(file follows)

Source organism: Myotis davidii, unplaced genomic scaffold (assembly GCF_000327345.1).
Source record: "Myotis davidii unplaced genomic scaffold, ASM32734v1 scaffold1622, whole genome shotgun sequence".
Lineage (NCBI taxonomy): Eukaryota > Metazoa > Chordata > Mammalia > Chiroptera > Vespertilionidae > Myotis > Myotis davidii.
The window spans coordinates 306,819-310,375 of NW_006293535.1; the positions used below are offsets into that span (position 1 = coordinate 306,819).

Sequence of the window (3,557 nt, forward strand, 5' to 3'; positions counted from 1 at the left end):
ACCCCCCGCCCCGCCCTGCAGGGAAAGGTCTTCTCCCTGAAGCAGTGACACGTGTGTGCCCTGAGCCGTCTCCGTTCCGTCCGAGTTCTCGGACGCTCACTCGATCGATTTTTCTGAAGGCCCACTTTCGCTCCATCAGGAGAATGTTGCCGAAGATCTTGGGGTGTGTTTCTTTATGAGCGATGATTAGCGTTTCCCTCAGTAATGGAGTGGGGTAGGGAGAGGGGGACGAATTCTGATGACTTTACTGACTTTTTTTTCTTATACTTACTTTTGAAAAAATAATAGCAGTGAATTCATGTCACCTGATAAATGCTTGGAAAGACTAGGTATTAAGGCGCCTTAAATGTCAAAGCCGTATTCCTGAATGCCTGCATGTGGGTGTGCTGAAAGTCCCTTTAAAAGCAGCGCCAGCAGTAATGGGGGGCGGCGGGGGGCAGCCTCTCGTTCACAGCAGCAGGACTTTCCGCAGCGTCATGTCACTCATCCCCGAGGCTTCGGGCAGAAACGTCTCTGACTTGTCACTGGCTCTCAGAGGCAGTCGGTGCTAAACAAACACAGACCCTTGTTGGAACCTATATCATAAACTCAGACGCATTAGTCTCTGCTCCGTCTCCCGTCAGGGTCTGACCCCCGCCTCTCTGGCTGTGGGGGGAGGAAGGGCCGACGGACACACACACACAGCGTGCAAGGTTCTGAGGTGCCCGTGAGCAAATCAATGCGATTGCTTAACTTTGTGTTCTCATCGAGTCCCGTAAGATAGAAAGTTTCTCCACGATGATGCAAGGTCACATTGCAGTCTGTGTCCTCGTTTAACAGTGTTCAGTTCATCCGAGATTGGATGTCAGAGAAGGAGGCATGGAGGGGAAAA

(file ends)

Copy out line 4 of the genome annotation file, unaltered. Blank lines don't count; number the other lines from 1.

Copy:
The window spans coordinates 306,819-310,375 of NW_006293535.1; the positions used below are offsets into that span (position 1 = coordinate 306,819).